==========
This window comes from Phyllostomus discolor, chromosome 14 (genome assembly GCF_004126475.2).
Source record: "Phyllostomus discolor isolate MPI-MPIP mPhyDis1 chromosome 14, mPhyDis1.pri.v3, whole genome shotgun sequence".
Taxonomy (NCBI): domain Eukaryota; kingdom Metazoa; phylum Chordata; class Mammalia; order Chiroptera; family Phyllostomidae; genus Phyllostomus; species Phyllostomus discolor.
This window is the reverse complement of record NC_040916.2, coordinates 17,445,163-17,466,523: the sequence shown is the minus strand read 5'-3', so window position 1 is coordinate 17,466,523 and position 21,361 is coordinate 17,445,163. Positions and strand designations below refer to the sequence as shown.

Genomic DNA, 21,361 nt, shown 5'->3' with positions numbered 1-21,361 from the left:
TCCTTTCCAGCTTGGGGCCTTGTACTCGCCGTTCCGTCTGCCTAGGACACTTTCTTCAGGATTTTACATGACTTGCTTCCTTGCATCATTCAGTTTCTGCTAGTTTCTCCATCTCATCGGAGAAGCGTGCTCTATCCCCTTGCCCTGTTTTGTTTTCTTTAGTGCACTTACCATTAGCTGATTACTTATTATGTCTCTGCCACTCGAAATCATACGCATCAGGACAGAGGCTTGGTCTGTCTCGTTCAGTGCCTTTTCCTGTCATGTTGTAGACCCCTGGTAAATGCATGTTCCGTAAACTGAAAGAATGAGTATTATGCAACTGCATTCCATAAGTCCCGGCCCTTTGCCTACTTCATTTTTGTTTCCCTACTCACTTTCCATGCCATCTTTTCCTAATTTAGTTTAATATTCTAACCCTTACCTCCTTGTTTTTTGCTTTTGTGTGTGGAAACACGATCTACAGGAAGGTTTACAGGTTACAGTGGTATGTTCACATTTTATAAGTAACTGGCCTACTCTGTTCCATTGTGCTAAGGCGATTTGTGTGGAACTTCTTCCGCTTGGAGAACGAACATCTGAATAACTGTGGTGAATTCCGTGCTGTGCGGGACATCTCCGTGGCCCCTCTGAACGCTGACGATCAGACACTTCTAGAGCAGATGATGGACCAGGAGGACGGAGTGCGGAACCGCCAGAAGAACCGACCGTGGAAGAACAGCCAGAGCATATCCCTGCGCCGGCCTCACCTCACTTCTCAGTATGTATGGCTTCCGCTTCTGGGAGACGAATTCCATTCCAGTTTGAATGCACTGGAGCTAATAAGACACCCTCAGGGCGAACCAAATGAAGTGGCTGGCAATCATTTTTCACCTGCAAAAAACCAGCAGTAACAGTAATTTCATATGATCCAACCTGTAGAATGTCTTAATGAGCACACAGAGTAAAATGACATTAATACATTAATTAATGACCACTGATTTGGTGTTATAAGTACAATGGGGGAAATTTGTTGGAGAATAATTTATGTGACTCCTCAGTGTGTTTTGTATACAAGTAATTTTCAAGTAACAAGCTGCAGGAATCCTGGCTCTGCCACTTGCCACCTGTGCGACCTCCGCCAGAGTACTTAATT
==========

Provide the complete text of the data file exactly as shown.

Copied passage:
This window comes from Phyllostomus discolor, chromosome 14 (genome assembly GCF_004126475.2).
Source record: "Phyllostomus discolor isolate MPI-MPIP mPhyDis1 chromosome 14, mPhyDis1.pri.v3, whole genome shotgun sequence".
Taxonomy (NCBI): domain Eukaryota; kingdom Metazoa; phylum Chordata; class Mammalia; order Chiroptera; family Phyllostomidae; genus Phyllostomus; species Phyllostomus discolor.
This window is the reverse complement of record NC_040916.2, coordinates 17,445,163-17,466,523: the sequence shown is the minus strand read 5'-3', so window position 1 is coordinate 17,466,523 and position 21,361 is coordinate 17,445,163. Positions and strand designations below refer to the sequence as shown.

Genomic DNA, 21,361 nt, shown 5'->3' with positions numbered 1-21,361 from the left:
TCCTTTCCAGCTTGGGGCCTTGTACTCGCCGTTCCGTCTGCCTAGGACACTTTCTTCAGGATTTTACATGACTTGCTTCCTTGCATCATTCAGTTTCTGCTAGTTTCTCCATCTCATCGGAGAAGCGTGCTCTATCCCCTTGCCCTGTTTTGTTTTCTTTAGTGCACTTACCATTAGCTGATTACTTATTATGTCTCTGCCACTCGAAATCATACGCATCAGGACAGAGGCTTGGTCTGTCTCGTTCAGTGCCTTTTCCTGTCATGTTGTAGACCCCTGGTAAATGCATGTTCCGTAAACTGAAAGAATGAGTATTATGCAACTGCATTCCATAAGTCCCGGCCCTTTGCCTACTTCATTTTTGTTTCCCTACTCACTTTCCATGCCATCTTTTCCTAATTTAGTTTAATATTCTAACCCTTACCTCCTTGTTTTTTGCTTTTGTGTGTGGAAACACGATCTACAGGAAGGTTTACAGGTTACAGTGGTATGTTCACATTTTATAAGTAACTGGCCTACTCTGTTCCATTGTGCTAAGGCGATTTGTGTGGAACTTCTTCCGCTTGGAGAACGAACATCTGAATAACTGTGGTGAATTCCGTGCTGTGCGGGACATCTCCGTGGCCCCTCTGAACGCTGACGATCAGACACTTCTAGAGCAGATGATGGACCAGGAGGACGGAGTGCGGAACCGCCAGAAGAACCGACCGTGGAAGAACAGCCAGAGCATATCCCTGCGCCGGCCTCACCTCACTTCTCAGTATGTATGGCTTCCGCTTCTGGGAGACGAATTCCATTCCAGTTTGAATGCACTGGAGCTAATAAGACACCCTCAGGGCGAACCAAATGAAGTGGCTGGCAATCATTTTTCACCTGCAAAAAACCAGCAGTAACAGTAATTTCATATGATCCAACCTGTAGAATGTCTTAATGAGCACACAGAGTAAAATGACATTAATACATTAATTAATGACCACTGATTTGGTGTTATAAGTACAATGGGGGAAATTTGTTGGAGAATAATTTATGTGACTCCTCAGTGTGTTTTGTATACAAGTAATTTTCAAGTAACAAGCTGCAGGAATCCTGGCTCTGCCACTTGCCACCTGTGCGACCTCCGCCAGAGTACTTAATT